from the January 2010 issue

Knesset Approves Biometric Database

It will be two years until the national biometric database may become a compulsory entity, The ambitious national project was approved by Knesset and it is about to become reality, albeit on a trial basis. The proposal passed by a 40-11 vote, with most lawmakers supporting the eventual move to electronic identification cards and amassing the information that will in the future serve as a vital component of law-enforcement, assist security and defense agencies, and reportedly simplify identification of victims.

The volunteers will be able to receive an electronic identification card and passport. Those wishing to wait and see may do so.

During the coming two years, those Israelis wishing to take part in the voluntary test project may do so, as the system is tested. Opponents remained strong in their objections, ranging from accusations of gross violation of privacy rights to concerns that the vital database poses a major security risk if breached.

As the trial period winds down, ministers will have to file a report to the Knesset and final decisions will be made.

Security officials supporting the move stress the current laminated ID cards are too outdated and can easily be forged. Ministry of the Interior officials report there are hundreds of thousands of people holding forged cards. In addition, American officials have informed Israel on numerous occasions that until such time the nation moves to high-tech passports, the Department of State will not entertain Israeli requests to do away visa demands for visiting Israelis, explaining the visa process is the nation's safeguard against terrorism, permitting validation of a potential travelers' information. The current Israeli passports, like the teudat zehut identity cards, can be forged with ease.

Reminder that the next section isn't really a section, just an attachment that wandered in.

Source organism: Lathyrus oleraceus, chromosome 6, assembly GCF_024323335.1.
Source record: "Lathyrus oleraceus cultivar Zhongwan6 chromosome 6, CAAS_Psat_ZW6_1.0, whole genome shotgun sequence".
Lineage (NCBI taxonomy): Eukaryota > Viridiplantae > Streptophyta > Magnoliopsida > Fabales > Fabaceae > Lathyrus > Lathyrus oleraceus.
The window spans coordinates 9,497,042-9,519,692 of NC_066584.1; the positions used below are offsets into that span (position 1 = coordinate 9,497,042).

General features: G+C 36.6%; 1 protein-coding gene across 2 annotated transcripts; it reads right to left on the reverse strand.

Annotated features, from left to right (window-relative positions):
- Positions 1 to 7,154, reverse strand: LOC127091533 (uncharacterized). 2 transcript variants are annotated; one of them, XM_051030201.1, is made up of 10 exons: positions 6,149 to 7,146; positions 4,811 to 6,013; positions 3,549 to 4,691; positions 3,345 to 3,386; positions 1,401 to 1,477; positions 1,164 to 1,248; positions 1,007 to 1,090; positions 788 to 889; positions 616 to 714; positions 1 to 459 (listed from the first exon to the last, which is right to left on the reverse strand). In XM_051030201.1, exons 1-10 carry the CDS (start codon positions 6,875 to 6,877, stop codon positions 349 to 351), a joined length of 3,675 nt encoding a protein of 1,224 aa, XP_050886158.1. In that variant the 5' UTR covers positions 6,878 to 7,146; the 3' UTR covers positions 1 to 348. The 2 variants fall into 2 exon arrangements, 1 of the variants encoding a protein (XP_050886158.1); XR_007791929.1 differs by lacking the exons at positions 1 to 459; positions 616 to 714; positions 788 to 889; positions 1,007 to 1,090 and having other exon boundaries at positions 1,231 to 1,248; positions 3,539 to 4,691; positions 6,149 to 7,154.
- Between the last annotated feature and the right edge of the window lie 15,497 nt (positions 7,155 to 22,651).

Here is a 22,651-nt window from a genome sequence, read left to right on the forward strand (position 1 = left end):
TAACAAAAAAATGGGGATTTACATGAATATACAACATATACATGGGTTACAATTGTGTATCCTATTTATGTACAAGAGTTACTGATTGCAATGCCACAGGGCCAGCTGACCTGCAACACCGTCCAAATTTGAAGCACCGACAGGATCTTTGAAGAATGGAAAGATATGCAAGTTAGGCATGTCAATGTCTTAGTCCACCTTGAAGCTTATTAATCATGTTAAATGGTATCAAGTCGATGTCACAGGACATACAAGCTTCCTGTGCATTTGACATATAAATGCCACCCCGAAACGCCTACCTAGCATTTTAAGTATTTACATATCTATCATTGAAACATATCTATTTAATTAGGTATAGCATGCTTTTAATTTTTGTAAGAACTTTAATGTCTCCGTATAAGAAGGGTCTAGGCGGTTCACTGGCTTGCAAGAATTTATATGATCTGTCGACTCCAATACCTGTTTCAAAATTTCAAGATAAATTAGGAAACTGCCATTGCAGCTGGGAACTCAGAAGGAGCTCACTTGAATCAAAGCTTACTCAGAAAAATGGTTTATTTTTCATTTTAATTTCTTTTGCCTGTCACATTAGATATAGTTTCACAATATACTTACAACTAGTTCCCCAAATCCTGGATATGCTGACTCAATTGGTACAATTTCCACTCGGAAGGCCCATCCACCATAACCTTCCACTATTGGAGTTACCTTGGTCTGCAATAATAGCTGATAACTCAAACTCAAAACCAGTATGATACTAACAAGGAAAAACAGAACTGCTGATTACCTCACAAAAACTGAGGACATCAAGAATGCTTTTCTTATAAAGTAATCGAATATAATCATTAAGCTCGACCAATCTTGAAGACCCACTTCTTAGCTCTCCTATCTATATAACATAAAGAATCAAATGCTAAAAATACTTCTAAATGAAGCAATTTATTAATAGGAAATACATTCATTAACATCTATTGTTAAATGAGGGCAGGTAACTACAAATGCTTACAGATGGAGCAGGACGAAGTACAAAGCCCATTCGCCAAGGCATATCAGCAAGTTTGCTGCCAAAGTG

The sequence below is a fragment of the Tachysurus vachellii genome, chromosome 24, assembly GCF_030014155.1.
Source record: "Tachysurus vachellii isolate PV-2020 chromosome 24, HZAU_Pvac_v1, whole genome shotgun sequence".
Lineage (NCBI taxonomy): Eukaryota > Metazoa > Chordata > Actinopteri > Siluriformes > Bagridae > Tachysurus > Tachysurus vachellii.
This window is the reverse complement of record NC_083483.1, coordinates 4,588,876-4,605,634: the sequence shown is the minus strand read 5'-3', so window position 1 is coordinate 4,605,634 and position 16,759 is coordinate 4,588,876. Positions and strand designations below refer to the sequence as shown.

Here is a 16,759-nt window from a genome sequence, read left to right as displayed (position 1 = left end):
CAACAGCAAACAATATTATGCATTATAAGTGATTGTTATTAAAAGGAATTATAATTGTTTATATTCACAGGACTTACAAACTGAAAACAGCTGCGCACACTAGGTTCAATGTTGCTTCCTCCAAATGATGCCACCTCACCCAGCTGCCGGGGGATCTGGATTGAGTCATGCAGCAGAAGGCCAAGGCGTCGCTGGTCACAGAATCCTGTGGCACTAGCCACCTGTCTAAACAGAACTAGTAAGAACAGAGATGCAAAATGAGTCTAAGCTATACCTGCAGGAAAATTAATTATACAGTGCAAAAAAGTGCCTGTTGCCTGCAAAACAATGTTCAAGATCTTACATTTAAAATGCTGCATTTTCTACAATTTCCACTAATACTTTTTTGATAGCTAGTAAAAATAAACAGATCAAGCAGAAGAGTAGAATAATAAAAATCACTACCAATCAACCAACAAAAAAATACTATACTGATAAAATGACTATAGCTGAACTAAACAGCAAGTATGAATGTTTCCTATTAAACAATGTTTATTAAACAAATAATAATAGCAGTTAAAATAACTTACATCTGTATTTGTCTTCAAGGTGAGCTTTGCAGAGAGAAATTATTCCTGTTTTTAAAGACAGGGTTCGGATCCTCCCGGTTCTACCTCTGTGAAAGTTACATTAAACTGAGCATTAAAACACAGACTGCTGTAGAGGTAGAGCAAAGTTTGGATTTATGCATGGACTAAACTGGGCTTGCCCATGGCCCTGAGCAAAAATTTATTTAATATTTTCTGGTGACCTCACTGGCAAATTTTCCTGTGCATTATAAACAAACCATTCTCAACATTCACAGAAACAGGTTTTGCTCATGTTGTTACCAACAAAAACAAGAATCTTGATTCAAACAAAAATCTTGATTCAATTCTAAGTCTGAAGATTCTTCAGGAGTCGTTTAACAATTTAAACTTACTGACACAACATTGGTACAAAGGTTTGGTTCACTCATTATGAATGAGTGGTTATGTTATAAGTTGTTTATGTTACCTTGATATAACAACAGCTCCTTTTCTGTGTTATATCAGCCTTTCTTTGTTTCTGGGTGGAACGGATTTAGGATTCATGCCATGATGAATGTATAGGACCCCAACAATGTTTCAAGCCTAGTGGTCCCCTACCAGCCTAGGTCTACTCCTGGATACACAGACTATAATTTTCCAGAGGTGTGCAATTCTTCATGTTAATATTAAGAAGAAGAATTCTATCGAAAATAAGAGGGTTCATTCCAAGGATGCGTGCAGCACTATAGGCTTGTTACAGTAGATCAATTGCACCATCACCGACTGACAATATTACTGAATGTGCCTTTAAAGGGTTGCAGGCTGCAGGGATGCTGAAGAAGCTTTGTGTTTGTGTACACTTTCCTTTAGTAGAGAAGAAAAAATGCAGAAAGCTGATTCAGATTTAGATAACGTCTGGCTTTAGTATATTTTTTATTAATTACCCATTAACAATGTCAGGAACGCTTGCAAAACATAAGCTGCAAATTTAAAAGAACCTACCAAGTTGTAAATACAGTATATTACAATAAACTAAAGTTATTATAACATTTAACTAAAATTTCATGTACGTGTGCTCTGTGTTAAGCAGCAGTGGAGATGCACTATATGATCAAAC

Proponents also reject fears of hackers breaking the database, explaining the data will be held in at least two ministries and joined when someone with the proper senior clearance seeks to access it, seeming to reassure the nation that even if breached, the database will not be accessible as many believe.

Reprinted from the Israel High-Tech & Investment Report January 2010

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